Austrian GP 2014: Grading Race on Strategy, Overtaking, Shocks and Drama
Sunday afternoon saw championship leader Nico Rosberg win the Austrian Grand Prix at the Red Bull Ring to extend his lead over Mercedes team-mate Lewis Hamilton after the first eight races of the season.
Here we grade the contest at the Spielberg circuit from A to D in terms of strategy, overtaking, shocks and drama…
OK, so just how interesting was the Austrian GP then? Well, it is a short, sharp circuit at the Red Bull Ring and with this also being the first high-altitude race of the season, all the teams were expecting to be heavy on fuel consumption.
And that therefore meant a two-stop strategy—for everyone whose cars lasted that long on Sunday that is—while during those scheduled pit stops drivers were wasting little time in changing from the super soft to soft compound tyres as well.
Some, such as Lotus’ Romain Grosjean, even made that call as early as the fourth lap, while from about Lap 10 onwards the first round of pit stops began in haste.
However, in terms of real interest when it comes to the various teams’ race strategies, this was no classic, with few real surprises and everyone following the pre-race script pretty much as planned.
Right then, were there a lot of passing manoeuvres to enjoy at the Red Bull Ring on Sunday? Surprisingly, given that the track in Spielberg does not tend to lend itself to much overtaking, yes there were.
Austrian GP will be awful. Track is narrow, meaning pile up on first corner and no overtaking— Dan Smith (@DanJESmith) June 20, 2014
In fact, as early as the sixth lap Toro Rosso’s Jean-Eric Vergne had made a move on Adrian Sutil in the Sauber to move up to 13th place, while both Fernando Alonso and Nico Hulkenberg passed hapless Lotus driver Pastor Maldonado on laps 19 and 25 respectively.
Two laps later and it was the turn of both Rosberg and Valtteri Bottas to inevitably get past Sergio Perez at Turn 2, a move that Hamilton then repeated at the same place on the next lap too.
However, Perez himself produced a nice pass on his Force India team-mate Hulkenberg just after the halfway point in the race to move up to seventh position, before further down the field Jules Bianchi took 16th place from Kamui Kobayashi with just 13 laps of the race to go.
And then near the end of the race on Lap 66 Perez produced perhaps the best overtaking move of the entire afternoon to slip past the man who replaced him at McLaren, Kevin Magnussen, and into sixth.
As a result, it is a B when it comes to grading the passing manoeuvres on show in Austria.
So how many of the drivers fared better, and how many fared worse, than they were expecting before the race got underway then?
Well, while Felipe Massa did secure Williams their first pole on Saturday since Spain two years ago, with team-mate Valtteri Bottas also managing to lock out the front row, it was still thought unlikely the British team would win in Austria.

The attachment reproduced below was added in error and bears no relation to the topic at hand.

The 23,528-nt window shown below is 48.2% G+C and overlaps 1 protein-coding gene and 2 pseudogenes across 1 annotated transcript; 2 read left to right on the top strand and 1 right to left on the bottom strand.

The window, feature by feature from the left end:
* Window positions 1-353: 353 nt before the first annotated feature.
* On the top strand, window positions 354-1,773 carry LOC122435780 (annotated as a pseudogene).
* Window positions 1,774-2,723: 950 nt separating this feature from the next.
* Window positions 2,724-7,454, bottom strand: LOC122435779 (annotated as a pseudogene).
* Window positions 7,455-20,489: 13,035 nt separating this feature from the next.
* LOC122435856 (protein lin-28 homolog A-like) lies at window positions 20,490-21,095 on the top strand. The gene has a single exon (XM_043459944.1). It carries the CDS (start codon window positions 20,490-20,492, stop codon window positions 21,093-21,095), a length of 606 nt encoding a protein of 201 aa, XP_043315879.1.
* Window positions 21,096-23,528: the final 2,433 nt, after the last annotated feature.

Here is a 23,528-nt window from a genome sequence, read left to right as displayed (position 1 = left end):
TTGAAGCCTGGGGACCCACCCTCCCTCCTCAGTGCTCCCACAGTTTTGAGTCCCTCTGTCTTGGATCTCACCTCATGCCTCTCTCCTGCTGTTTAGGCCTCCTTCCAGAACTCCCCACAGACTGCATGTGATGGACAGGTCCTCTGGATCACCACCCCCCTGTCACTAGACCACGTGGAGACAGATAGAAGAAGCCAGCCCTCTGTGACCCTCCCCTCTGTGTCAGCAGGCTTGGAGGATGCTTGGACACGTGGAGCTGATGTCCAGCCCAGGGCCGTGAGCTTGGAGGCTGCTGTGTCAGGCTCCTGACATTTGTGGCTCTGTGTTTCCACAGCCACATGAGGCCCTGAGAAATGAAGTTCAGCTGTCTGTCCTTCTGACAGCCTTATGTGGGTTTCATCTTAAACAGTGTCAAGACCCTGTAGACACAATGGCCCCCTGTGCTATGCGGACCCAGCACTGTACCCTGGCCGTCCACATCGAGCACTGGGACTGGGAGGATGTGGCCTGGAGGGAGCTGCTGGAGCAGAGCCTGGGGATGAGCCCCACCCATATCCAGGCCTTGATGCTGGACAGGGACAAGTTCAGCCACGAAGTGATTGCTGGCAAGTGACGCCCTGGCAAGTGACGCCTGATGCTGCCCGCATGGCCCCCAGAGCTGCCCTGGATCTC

And so that proved correct as the Brazilian and Finnish drivers finished in fourth and third respectively, which still represented a fine achievement by the duo and their team.
Meanwhile, the so-far dominant Mercedes were hopeful that championship leader Rosberg would be able to turn his third place on the grid into something more significant come the end of the race—which is exactly what the German managed.
However, perhaps the drive of the day came from Hamilton, who jumped up from ninth to fourth after just the first lap, before the 2008 world champion eventually finished just behind his team-mate in second.
One team, though, who will not be recalling this race with any fond recollections are Red Bull, with world champion Sebastian Vettel being forced to retire again, while winner last time out in Canada, Daniel Ricciardo, slipped down from fifth on the grid to finish a disappointing eighth on what was the constructors’ champions home track, after all.
What about technical issues, crashes, or even the introduction of the safety car in Austria?
Well, thankfully, there was only one minor crash in the race when Vettel drove into the back of Esteban Gutierrez on Lap 30 in an incident that was investigated by the stewards.
However, with this being the first high-altitude race of the season, it was expected that the turbo-charged engines would be adversely affected.
Not only that, but with the Spielberg circuit also containing many long straights like in Bahrain, the track was set to be both heavy on the teams’ breaks, while the various systems in the cars were likely to be tested to the max as well.
And that is pretty much how it turned out for many drivers during the 71-lap race, including the likes of Vettel—as early as the first lap actually when the German lost power and was forced to pit, before retiring on Lap 35—Grosjean (early pit stop), Gutierrez (right-rear wheel problems while pitting), Kvyat (breaking issues) and Vergne (retired due to rear-break problems).
As grand prixs go though, Sunday’s race in Austria, while most definitely captivating from start to finish, was still lacking in certain other key areas—most notably edge-of-the-seat drama, a shock result come the end and an intriguing strategy throughout—to make it an absolute classic.
#AustrianGP has plateaued after an exciting start. Can't see Hamilton getting Rosberg. Bottas looking set for first podium.— Jamie Lindsay (@Jamie_Lindsay) June 22, 2014